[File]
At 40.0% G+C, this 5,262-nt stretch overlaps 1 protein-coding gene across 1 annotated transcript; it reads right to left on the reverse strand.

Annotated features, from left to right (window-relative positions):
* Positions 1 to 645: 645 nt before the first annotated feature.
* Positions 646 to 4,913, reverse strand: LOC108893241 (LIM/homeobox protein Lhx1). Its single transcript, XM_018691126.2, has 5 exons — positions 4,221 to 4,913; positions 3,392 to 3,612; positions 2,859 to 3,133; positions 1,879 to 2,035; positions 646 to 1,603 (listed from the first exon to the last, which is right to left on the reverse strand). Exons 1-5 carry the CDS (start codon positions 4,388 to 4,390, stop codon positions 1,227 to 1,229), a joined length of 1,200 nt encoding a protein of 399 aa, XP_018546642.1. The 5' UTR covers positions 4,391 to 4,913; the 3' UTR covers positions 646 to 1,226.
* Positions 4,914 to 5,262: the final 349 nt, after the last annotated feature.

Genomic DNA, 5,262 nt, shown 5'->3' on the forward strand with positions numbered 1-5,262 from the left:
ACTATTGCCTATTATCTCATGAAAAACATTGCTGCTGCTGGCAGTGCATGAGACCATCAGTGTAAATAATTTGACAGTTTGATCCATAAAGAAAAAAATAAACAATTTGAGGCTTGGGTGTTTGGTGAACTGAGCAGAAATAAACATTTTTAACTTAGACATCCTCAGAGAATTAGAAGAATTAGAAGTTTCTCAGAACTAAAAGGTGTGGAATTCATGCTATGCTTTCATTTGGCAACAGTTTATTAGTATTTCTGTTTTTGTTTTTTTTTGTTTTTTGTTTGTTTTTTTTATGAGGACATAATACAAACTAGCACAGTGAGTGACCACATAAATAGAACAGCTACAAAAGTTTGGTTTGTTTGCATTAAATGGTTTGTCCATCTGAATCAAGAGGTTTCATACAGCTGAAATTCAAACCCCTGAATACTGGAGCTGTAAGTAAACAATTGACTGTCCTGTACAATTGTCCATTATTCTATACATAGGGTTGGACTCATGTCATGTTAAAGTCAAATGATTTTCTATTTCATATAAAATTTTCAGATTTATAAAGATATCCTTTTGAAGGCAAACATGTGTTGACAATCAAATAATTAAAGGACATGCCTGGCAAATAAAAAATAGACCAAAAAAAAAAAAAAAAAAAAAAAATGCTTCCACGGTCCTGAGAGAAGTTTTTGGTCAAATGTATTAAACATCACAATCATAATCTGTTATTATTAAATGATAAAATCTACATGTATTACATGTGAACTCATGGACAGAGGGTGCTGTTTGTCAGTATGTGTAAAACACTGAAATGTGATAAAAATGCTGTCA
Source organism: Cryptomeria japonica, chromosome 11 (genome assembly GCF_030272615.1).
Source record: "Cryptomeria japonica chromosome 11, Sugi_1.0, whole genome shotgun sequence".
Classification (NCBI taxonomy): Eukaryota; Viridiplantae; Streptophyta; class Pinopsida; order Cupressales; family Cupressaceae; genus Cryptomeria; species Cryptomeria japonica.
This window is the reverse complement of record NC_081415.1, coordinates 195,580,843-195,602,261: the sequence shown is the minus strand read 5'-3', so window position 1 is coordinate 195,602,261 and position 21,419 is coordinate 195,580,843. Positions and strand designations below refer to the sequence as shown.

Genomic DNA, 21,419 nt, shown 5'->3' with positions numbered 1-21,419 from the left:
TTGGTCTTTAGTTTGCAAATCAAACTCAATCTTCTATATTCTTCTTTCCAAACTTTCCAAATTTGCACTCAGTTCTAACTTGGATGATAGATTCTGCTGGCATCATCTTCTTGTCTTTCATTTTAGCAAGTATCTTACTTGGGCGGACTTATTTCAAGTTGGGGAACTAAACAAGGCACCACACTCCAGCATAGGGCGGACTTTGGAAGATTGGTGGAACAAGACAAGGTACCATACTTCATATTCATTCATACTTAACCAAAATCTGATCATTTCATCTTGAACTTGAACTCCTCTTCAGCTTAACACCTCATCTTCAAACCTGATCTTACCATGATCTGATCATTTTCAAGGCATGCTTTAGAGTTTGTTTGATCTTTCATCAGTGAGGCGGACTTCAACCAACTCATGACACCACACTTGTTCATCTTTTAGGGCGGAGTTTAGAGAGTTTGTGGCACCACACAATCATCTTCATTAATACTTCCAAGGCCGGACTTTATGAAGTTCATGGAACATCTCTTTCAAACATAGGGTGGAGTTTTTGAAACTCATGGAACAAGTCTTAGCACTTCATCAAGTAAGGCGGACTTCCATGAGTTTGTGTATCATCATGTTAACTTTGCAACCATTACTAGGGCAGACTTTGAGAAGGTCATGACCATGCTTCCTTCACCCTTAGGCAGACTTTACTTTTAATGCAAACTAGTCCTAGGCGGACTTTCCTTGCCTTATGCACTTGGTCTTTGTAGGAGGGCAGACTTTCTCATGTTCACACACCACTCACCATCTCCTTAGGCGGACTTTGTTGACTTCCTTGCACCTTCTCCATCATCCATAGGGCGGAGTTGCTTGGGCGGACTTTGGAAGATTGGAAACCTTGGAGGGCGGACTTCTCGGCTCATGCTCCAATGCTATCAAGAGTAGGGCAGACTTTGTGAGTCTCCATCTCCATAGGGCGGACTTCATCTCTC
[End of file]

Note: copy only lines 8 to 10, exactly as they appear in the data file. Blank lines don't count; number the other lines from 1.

Source organism: Cryptomeria japonica, chromosome 11 (genome assembly GCF_030272615.1).
Source record: "Cryptomeria japonica chromosome 11, Sugi_1.0, whole genome shotgun sequence".
Classification (NCBI taxonomy): Eukaryota; Viridiplantae; Streptophyta; class Pinopsida; order Cupressales; family Cupressaceae; genus Cryptomeria; species Cryptomeria japonica.